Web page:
The Diplomat: 09 January 2016
Nothing will upset an Asian government more than comparisons with the heinous dictatorships and juntas of South America in the 1980s. Gun-toting soldiers sporting Ray-Ban aviators on deserted city streets, backed by tanks and a sinister security apparatus, is one common image.
The forced disappearance – a euphemism for state-sponsored kidnappings – of critics, political opposition or just plain irritants is another. Nor are those disappearances uncommon in Southeast Asia.
The disappearance of agriculturalist and reformer Sombath Somphone in Laos, labor protester Khem Sophathin Cambodia and lawyer Somchai Neelapaijit in Thailand are three of the more notable examples in a region mired in human rights abuses.
Now that practice seems to have been extended to nearby Hong Kong, where residents have for years believed that such dreadful things could never happen in the former British colony.
Five people who are linked to a Chinese book shop in the well-known Causeway Bay shopping precinct have gone missing amid speculation they have been taken by mainland authorities. One is a British citizen another is Swedish-Chinese.
Pro-democracy lawmaker Albert Ho recently said that he believed publisher Lee Bo had been taken against his will into the Chinese mainland because he planned a book about the love affairs of China’s President Xi Jinping and his exploits while working in the provinces.
“It’s a forced disappearance … all those who have disappeared are related to the Causeway Bay bookshop and this bookshop was famous, not only for the sale, but also for the publication and circulation of a series of sensitive books,” he said in a recent television interview.
The alleged kidnappings have also earned comparisons with North Korean tactics, although there the abductions took place outside the country. In Beijing, the government has said little, which is not unlike the response from authorities in countries south of the Chinese border.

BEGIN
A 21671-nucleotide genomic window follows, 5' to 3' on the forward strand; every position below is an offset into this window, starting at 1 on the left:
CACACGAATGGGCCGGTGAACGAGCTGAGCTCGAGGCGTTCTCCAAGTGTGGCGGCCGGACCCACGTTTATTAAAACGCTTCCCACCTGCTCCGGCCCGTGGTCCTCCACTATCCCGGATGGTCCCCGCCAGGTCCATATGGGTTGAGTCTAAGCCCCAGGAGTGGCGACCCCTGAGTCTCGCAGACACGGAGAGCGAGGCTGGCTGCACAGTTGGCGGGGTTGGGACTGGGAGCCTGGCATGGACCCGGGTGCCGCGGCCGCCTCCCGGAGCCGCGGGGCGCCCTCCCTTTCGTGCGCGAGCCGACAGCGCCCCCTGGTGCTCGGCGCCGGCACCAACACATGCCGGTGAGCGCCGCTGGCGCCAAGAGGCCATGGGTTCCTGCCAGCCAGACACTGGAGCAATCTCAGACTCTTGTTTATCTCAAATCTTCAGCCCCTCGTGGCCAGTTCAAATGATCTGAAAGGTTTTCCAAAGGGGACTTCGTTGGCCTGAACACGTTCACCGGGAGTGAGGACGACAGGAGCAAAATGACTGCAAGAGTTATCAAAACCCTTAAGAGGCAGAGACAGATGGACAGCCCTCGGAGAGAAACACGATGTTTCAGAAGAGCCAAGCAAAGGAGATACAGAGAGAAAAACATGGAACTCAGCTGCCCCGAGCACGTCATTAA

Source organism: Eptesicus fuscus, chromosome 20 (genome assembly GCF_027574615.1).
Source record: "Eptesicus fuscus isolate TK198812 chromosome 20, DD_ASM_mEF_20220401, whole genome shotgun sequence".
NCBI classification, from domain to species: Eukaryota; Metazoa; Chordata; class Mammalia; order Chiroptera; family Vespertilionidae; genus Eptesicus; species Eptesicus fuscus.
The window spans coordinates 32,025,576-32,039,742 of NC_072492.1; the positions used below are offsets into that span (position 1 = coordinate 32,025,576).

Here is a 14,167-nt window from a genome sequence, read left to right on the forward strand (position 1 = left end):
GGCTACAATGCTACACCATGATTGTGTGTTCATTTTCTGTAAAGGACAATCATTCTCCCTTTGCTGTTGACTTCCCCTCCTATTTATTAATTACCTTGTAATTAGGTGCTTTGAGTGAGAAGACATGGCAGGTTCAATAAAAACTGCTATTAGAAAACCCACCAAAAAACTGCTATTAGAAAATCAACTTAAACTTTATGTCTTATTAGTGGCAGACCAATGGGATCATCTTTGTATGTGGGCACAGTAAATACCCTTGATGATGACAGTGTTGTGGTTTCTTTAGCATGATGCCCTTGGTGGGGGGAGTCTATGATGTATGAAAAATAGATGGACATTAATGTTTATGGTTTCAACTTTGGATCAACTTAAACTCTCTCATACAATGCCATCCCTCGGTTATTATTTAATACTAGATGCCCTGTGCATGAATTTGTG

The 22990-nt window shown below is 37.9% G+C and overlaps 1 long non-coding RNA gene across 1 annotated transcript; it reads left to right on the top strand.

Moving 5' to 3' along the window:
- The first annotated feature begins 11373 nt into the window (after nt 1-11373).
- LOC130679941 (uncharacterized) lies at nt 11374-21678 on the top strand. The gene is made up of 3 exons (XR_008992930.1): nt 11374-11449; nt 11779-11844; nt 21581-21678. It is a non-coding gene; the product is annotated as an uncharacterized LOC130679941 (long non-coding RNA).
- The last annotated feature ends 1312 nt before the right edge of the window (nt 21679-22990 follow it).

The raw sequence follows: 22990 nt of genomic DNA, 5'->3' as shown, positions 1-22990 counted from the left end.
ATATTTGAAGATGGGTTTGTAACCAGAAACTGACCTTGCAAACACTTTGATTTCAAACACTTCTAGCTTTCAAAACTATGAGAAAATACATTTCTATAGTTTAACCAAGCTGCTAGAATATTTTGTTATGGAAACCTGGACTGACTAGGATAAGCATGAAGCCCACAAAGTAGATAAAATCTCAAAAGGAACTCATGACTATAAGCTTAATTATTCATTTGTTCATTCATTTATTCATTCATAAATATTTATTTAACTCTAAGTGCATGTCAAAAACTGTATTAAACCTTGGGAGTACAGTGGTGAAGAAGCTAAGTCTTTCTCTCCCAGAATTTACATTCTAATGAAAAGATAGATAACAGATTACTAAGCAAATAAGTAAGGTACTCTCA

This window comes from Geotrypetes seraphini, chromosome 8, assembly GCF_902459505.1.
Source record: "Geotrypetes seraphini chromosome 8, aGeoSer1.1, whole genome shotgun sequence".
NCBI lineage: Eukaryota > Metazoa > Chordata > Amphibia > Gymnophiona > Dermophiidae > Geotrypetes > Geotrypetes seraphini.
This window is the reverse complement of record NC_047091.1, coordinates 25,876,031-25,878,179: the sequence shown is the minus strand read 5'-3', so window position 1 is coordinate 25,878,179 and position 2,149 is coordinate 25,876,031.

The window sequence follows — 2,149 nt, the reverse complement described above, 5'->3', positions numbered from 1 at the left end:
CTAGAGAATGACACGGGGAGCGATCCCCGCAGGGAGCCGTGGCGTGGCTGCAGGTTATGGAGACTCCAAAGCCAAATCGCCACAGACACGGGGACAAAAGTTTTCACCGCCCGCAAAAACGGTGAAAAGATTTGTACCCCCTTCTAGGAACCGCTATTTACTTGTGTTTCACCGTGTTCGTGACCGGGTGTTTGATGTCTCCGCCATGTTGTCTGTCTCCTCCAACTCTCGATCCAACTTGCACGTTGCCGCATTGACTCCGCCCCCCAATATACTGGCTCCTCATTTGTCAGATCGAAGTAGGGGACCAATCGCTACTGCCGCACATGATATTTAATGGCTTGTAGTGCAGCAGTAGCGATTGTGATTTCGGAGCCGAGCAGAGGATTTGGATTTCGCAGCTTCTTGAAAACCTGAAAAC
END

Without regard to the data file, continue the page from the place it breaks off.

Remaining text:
The third anniversary marking the disappearance of Sombath Somphone was held in December, while the first anniversary of the disappearance of Khem Sophath – who was last seen with a gunshot wound to the chest – was held earlier this week.
Government friendly and state-controlled media ignored both anniversaries while journalists in both countries confided privately that local reporters were pressured by their editors not to run commemoration stories.
“We were ready to go out and do this story on Khem Sophath,” one Cambodian reporter told this journalist. “Then the editor walks in and yells wait, wait, no, no, we’re not doing that story.”
That came just two weeks after a Thai court upheld the acquittal of five police officers accused of abducting Somchai Neelapaijit, a prominent human rights lawyer who vanished in 2004 while he was defending suspected Islamic militants who had accused authorities of torturing them. Thailand is now controlled by the military.
Over the years, forced disappearances have, sadly, not been uncommon in Indonesia, Malaysia, Myanmar and the Philippines. Nor was mainland China an exception. If instigated by the government, then such practices do amount to one form of state-sponsored terrorism.
Hong Kong, however, was different. It had emerged as a vanguard for model behavior in a difficult part of the world during the 1990s and first decade of this century despite political dabbling by the communists in China and a fetish for pleasing Beijing among the ruling powers in the territory.
If allegations of kidnapping prove correct, then Beijing has failed in its obligation to ensure the security of its citizens and resentment among Hong Kongers will only build. And Xi will thoroughly deserve comparisons with the nastier leaders of Southeast Asia and those dictatorships of the 1980s in South America.